Wilson v. Duke Power Co., 21051

Citation273 S.C. 610,258 S.E.2d 101
Decision Date06 September 1979
Docket NumberNo. 21051,21051
CourtSouth Carolina Supreme Court
PartiesWoodrow Thomas WILSON, Respondent, v. DUKE POWER COMPANY and Milton M. Byars, Jr., Appellants.

Andrew B. Marion and Donald A. Harper, of Haynsworth, Perry, Bryant, Marion & Johnstone, Greenville, for appellant Duke Power Co.

David L. Freeman and Carl F. Muller, of Wyche, Burgess, Freeman & Parham, Greenville, for appellant Byars.

Eugene C. Covington, Jr. of Foster, Covington & Patrick, Greenville, for respondent.


The plaintiff, Woodrow Thomas Wilson, brought this action to recover for personal injuries suffered from burns when he came in contact with, or in close proximity to, an electrical wire and fell 17 feet from a building under construction onto a concrete floor. Defendants in the action are Milton M. Byars, Jr., owner of the building under construction, and Duke Power Company which operated a transmission power line which passed over the edge of the building. The jury returned a verdict in the amount of $20,000 actual damages against both defendants jointly and, in addition, $5,000 punitive damages against each. Both defendants have appealed.

The facts giving rise to the cause of action are as follows:

Byars owned approximately 20 acres of land some three or four miles from Greenwood. In preparation to the building of a warehouse-type structure, he poured a concrete floor base 100 feet square. The concrete base encroached upon the right-of-way of Duke Power Company, such that the building when completed would be under Duke's high voltage (44,000 volts) transmission lines, which were suspended from wooden poles at a height of about 22 feet. In December, 1975, the concrete pad came to the attention of Duke's employees, who approached Byars and told him that because of the voltage a building could not be safely built under the line as it was then located. James M. Creech, Duke's superintendent of transmission line maintenance, testified as follows concerning his discussion with Byars:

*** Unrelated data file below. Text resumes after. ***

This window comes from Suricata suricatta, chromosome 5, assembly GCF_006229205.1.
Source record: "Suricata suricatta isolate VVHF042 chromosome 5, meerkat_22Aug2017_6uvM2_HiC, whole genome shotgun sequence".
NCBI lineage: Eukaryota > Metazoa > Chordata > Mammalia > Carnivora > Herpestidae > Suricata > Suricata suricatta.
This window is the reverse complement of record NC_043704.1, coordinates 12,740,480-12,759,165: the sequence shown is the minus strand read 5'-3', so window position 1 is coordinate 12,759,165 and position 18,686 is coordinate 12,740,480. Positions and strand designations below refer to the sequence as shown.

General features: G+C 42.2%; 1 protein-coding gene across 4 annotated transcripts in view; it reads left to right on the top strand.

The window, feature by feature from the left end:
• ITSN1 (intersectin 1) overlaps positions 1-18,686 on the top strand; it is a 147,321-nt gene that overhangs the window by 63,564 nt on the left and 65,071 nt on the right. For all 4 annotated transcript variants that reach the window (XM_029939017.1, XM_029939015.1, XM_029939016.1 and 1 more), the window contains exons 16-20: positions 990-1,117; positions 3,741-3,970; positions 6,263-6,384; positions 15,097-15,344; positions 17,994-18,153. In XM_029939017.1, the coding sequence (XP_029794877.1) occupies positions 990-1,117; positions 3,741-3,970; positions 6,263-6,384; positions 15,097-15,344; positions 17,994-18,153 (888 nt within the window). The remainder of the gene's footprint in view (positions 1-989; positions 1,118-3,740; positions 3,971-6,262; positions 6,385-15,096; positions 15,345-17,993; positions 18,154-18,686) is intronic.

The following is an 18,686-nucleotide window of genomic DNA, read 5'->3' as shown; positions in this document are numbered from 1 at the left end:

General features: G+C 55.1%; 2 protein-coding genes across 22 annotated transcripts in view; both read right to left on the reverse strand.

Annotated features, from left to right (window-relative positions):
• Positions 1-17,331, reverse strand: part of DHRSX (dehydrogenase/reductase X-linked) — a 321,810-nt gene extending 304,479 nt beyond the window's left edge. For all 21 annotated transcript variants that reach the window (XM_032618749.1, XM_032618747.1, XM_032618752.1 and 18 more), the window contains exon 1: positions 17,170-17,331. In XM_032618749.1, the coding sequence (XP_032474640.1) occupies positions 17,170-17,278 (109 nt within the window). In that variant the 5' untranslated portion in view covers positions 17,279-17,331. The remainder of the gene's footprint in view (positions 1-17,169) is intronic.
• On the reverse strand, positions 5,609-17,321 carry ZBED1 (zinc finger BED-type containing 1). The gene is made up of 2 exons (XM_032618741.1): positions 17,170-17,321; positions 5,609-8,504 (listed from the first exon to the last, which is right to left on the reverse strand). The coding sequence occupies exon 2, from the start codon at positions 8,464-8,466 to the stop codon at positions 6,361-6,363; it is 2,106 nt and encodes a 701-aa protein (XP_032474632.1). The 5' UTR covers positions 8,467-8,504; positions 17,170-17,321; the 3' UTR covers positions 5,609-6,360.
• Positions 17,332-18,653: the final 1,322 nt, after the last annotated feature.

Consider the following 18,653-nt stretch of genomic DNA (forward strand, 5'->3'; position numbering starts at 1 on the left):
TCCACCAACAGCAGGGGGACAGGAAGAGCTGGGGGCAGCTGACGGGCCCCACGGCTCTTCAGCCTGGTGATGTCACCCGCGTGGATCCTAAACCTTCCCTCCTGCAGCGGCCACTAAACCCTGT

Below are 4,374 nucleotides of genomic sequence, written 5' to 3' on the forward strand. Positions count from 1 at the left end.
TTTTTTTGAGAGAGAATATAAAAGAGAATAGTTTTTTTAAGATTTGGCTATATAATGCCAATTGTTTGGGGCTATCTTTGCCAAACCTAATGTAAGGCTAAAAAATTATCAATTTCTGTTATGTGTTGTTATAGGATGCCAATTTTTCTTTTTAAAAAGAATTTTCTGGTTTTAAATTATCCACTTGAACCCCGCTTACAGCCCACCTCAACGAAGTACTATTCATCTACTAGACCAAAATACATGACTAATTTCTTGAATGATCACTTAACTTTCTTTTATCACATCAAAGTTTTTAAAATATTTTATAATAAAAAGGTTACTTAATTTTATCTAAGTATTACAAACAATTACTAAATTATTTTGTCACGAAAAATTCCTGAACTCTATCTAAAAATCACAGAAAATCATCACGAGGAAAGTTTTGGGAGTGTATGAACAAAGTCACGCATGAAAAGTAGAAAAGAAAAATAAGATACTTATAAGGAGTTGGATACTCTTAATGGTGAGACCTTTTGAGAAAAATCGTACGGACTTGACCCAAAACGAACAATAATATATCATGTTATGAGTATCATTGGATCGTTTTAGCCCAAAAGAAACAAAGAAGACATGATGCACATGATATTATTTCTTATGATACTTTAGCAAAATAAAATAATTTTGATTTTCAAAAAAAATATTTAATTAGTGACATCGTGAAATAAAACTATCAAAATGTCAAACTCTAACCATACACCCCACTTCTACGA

"Q. Do you recall whether or not any conversation regarding legal action came up at that particular meeting?

"A. Yes, sir. In the course of the conversation several proposals were made by Mr. Byars as to how he could use this concrete pad. He was concerned about the cost of it.

"Q. All right, sir.

"A. How much money was involved. And at one point during our conversation Mr. Byars made the statement to me: 'What would you do if I went ahead and built the building?'

"Q. And what if anything did you tell him?

"A. My answer to him was that I would get an injunction and stop him.

"Q. Did he say anything in response?

"A. No, sir. It was kind of a snicker and we went on to other subjects about how you might use the thing, it was passed on over.

"Q. All right. Did you have an understanding from your meeting with Mr. Byars whether or not he was going to build the building under the wires as you see it right here?

"A. My understanding of our meeting was that nothing else would be done, that the portion of the building next to the line would not be completed in any case. That was the portion we were most concerned about."